Wu Xiao rejected the dollar.
In the past three years, the Nanjing entrepreneur has only used Chinese funds to open a blockchain startup, and he intends to continue to reject foreign investors.
He described his position as a “strategic choice.” “If we are foreign, then we may not be able to provide services to some domestic developers,” Wu said. “We may gain some opportunities, but we will also lose some.”
For Chinese entrepreneurs in more and more industries, the funds they choose to raise from venture capitalists are a growing consideration. There are early signs that the preference for the yuan, which has long dominated politically sensitive sectors such as defense, is now expanding.
According to data from Beijing-based financial data provider Pedata.cn, as of August, Internet startups have conducted 23 RMB financings, but there have been no USD transactions.
Although a seemingly trivial decision to raise renminbi or U.S. dollars, two currencies that mainly fund a large number of start-ups in the country, entrepreneurs have taken two very different paths.
For start-ups funded in RMB, this is simple. Entrepreneurs establish Chinese entities that investors can buy directly, and their usual goal is to go public on domestic exchanges or occasionally in Hong Kong.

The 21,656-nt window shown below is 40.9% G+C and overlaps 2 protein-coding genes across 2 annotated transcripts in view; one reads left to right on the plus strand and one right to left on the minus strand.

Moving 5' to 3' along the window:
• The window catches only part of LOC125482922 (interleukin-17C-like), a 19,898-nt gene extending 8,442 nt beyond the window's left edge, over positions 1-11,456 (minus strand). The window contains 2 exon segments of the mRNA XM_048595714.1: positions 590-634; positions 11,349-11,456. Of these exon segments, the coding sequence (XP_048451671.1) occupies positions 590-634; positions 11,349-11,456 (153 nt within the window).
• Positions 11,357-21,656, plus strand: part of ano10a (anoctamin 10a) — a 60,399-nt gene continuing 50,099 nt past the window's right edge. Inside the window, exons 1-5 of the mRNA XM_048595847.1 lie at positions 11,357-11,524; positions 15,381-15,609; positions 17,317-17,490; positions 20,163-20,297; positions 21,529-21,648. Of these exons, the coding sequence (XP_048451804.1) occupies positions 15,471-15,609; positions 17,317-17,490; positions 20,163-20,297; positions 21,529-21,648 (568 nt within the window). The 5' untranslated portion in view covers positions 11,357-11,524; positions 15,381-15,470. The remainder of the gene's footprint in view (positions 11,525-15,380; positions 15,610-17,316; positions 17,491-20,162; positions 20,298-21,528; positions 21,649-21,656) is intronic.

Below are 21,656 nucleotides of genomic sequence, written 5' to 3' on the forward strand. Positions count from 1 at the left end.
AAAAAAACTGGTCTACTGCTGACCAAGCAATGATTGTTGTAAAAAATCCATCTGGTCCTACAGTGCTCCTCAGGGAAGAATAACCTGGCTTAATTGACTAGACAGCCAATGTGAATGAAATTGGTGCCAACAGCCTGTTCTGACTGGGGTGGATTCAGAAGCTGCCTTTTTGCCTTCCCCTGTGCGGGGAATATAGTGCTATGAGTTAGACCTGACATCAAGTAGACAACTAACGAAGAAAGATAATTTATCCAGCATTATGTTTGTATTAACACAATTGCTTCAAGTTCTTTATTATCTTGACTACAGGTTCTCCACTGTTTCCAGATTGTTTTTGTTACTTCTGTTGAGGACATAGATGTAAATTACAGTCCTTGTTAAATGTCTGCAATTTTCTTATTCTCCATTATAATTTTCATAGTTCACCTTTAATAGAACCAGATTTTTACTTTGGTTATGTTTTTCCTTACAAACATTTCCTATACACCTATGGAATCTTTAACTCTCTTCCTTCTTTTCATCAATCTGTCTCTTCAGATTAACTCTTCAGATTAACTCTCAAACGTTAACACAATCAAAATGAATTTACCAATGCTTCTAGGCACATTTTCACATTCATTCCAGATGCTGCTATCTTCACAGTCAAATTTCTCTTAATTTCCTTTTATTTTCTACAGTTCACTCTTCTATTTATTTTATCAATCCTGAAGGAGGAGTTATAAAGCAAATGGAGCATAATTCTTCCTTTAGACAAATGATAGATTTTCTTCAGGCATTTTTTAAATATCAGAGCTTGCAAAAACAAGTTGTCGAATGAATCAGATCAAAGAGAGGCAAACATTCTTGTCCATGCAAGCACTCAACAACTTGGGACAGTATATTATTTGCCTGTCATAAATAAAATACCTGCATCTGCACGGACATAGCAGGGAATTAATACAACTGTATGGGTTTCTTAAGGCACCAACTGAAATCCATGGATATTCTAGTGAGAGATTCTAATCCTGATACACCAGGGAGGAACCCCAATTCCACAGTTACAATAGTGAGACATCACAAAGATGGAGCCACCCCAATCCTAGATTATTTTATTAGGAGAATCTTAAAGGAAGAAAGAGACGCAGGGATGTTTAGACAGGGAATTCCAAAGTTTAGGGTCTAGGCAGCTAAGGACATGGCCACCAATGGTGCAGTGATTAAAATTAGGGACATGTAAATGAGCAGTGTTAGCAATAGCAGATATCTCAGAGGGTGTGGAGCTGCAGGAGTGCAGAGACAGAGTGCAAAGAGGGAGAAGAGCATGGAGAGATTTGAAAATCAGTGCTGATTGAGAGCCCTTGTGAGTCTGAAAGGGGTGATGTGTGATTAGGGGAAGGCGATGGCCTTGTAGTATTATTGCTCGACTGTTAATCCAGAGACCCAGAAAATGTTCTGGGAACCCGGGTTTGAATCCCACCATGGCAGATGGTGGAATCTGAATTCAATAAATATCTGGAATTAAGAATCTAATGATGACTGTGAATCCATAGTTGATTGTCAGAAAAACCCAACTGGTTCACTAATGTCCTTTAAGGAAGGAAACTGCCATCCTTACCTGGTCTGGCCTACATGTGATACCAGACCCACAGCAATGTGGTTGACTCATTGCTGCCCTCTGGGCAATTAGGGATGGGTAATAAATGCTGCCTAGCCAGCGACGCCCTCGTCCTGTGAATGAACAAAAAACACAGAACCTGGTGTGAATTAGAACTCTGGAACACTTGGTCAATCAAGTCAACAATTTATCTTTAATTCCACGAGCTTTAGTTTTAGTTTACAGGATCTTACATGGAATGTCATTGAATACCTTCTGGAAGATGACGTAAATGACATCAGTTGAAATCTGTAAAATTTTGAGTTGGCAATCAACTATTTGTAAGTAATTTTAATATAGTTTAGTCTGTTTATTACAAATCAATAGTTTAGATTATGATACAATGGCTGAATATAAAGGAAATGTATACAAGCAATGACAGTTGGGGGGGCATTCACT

In contrast, raising funds will force Internet start-ups to create an offshore structure called a “variable interest entity” (VIE) to bypass China’s restrictions on foreign investment in the industry and set it up if all goes well. For the initial public offering in the United States or Hong Kong.
But China’s full-scale crackdown on technology companies is changing the calculations of some founders and investors.
In a turbulent July, some of China’s largest technology companies, including ride-hailing app Didi, were investigated about how they held and used data, forcing them to stop new user registrations.
Beijing subsequently stated that any company with more than 1 million users planning to go public overseas must first undergo a cyber security review. The storm disturbed foreign investors and prevented the flow of Chinese companies hoping to list in the United States.
“If you have a lot of data and personal data, it is really sensitive now. People are very concerned about investing in these companies,” said a Beijing lawyer who asked not to be named. “Whether VIE will be allowed in the future is not yet clear.”
Complicated VIE structures have long existed in regulatory gray areas. Last month, China’s new regulations for for-profit education companies emphasized this point. The regulations prohibit foreign investment, including investment through the VIE structure, and require that existing VIEs be implemented. “Rectification”.
Some investors say that China’s new country’s focus on data, as well as the new data security law and the prospect of expanding the protection of personal information, have led to changes in the financing ecosystem.
“As long as there is data, entrepreneurs will hesitate to accept the U.S. dollar,” said a Shanghai venture capitalist. “For the transaction process we entered, we are studying how to classify different types of data” to assess the level of sensitivity, he said.
A partner of a RMB fund said he is seeing a surge in demand. “Since the Didi Incident, US IPOs have become impossible, and many start-ups led by consumer products companies have turned to us,” he said.